Block on Trump's Asylum Ban Upheld by Supreme Court
Public service: Some feel that it is their calling. They don't seek the profits of private industry. They want to ask not what their country can do for them, but what they can do for their country.
Or something like that.
Those people would have gone into public service anyway. Considering the lawyer archetype (soulless, greedy, etc.), that's probably one percent of graduates. Where do the rest of them go? A rare few head to BigLaw. Everyone else chooses between private and public sector gigs.
Choose no more. Choice is an illusion.
How much is law school, sans scholarships, with cost of living? Around $150,000? $200,000? What about undergraduate debt?
From a 2012 U.S. News Report, the average law grad had $100,584 in debt. For undergraduates, we're talking $23,000, per a White House fact sheet. We like pretty numbers, so let's say $125,000.And since the interest rate has varied widely in recent times between 3.4 and 8.9 percent, depending on year and type of loan, we'll just say 5 percent on a single, consolidated loan.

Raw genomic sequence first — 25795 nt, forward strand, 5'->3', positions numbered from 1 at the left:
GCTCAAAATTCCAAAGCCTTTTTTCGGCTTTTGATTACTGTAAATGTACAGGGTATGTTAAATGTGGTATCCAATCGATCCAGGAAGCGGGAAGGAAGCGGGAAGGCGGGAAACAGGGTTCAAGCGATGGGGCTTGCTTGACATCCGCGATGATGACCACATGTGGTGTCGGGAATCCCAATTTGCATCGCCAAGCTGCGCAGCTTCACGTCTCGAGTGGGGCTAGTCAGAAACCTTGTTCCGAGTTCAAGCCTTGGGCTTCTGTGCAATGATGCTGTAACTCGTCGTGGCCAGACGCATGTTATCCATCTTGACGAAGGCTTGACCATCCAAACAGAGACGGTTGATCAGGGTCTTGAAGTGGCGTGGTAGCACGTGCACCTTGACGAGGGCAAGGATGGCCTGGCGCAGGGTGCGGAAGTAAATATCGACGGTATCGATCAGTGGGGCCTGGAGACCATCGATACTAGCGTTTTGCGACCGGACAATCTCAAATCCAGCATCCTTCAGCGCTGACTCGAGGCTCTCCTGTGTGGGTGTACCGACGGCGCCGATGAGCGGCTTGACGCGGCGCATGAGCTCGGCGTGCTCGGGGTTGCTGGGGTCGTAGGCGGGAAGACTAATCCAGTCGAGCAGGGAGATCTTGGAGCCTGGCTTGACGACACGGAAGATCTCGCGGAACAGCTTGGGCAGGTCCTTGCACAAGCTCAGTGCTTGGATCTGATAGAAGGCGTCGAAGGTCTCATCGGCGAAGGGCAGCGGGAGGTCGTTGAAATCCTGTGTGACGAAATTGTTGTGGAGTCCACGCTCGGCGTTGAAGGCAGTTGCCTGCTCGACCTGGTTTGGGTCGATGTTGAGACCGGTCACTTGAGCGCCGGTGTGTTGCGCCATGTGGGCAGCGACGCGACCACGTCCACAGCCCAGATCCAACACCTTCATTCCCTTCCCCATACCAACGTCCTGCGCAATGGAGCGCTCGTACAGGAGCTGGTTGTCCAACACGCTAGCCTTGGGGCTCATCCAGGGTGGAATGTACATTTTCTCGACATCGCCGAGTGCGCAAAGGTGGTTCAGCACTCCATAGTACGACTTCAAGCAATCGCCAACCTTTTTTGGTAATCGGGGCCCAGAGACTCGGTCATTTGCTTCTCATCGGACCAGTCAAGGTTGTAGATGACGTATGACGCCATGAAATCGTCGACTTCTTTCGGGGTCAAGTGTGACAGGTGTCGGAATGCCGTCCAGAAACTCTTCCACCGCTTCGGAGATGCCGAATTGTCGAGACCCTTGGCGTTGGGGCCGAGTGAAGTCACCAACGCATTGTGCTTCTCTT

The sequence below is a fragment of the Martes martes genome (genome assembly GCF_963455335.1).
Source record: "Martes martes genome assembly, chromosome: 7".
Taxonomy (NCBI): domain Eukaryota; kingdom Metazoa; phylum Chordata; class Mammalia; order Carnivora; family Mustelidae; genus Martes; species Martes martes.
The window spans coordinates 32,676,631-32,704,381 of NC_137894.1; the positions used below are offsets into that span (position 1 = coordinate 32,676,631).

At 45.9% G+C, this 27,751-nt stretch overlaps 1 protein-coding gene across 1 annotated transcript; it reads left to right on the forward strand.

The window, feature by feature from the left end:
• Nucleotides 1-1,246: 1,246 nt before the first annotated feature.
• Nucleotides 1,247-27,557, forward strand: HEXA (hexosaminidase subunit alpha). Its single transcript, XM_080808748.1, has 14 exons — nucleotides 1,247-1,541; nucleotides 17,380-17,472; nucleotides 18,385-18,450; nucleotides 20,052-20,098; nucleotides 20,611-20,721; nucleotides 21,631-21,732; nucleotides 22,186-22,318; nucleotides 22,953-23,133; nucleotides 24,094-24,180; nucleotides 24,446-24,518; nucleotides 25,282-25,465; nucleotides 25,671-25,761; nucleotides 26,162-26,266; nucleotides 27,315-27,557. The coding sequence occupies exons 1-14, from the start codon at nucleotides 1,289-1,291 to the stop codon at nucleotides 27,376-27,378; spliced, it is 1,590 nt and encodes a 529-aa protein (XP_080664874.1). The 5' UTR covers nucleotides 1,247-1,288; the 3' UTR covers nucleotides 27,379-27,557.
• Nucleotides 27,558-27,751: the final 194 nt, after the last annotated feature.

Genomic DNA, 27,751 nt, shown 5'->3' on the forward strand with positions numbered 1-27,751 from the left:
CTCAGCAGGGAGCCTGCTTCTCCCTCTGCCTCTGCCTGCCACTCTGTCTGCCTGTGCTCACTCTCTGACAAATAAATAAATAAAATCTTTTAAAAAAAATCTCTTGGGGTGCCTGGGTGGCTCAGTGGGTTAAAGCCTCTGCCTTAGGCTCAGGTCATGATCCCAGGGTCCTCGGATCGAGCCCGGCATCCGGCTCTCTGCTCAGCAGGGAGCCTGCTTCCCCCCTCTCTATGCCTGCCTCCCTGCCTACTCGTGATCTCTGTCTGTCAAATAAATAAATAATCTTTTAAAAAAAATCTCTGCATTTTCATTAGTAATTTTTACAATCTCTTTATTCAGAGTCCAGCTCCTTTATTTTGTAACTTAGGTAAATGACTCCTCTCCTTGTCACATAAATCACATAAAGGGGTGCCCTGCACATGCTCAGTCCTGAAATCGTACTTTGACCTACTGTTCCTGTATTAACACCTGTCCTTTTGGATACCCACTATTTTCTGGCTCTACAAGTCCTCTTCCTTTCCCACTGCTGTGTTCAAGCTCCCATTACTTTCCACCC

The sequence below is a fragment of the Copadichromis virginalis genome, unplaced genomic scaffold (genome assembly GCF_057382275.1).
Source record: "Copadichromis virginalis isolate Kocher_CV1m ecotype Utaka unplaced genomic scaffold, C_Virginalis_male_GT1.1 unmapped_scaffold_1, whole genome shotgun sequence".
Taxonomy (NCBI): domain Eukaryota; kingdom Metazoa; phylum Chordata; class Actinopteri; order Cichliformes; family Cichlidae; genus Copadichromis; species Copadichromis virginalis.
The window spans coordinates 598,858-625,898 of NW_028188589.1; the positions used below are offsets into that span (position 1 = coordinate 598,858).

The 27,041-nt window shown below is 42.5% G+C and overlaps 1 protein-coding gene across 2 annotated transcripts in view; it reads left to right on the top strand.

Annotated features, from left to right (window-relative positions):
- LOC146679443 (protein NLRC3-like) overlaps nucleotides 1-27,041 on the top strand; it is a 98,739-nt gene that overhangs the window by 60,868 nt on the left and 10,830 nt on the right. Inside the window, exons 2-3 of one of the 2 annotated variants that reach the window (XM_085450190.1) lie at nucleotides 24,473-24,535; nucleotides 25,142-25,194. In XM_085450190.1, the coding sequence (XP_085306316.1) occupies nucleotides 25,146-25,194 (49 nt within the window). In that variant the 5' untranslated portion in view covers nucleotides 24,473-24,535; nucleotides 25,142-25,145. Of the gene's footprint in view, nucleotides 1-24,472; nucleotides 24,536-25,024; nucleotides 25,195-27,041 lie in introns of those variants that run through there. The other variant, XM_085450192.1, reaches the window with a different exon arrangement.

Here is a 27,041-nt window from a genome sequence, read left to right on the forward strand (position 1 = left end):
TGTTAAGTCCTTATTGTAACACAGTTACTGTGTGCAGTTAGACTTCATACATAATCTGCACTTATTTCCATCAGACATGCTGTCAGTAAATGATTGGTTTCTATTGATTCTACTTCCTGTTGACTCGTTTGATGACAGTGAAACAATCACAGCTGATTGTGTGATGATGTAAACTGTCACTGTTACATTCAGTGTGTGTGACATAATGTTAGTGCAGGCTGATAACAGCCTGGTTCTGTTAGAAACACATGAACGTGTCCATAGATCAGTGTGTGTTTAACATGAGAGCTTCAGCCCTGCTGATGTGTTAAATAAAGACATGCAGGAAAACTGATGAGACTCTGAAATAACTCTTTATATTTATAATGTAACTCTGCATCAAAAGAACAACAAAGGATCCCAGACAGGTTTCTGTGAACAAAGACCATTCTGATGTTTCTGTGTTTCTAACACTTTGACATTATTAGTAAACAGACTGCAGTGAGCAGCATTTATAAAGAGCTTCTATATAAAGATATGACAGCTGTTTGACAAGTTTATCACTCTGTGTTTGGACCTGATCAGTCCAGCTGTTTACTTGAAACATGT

Assuming a graduate doesn't have parents who are loaded, that's a chunk of cheddar that's probably never going to get paid.
Why? Check out the NALP Bimodal salary distribution curve: some small portion of people earn BigLaw BigMoney. Everyone else? Clustered around the $45,000 to $65,000 mark.
You are a recent graduate. You owe $125,000. You make $65,000 (the high end of the left side of the bimodal distribution). What do you do?
Earlier this week, we discussed the planned Pay As You Earn (PAYE 2014) loan payment program. Let's turn to the PAYE calculator, shall we? If you are single (who's going to marry your debt, right?), childless, and live in California, under PAYE, you'll pay $166,430 over the next twenty years, with $74,426 forgiven. Payments start at $396/mo and end at $1,098/mo.
But, if you go public, you'll be debt-free in only ten years.
NALP's last data set on public sector salaries put the average entry-level salary at between $42,800 and $50,500, a bit less than the optimistic private sector salary we mentioned earlier, but again -- only ten years of payments. And that's a nation-wide figure -- if you're state pays more, it's not even a choice is it?
And after ten years, maybe you've found a calling. Or maybe, you spin that experience into a more lucrative private sector career.
Food for thought. Does PAYE make public interest the obvious choice for recent graduates?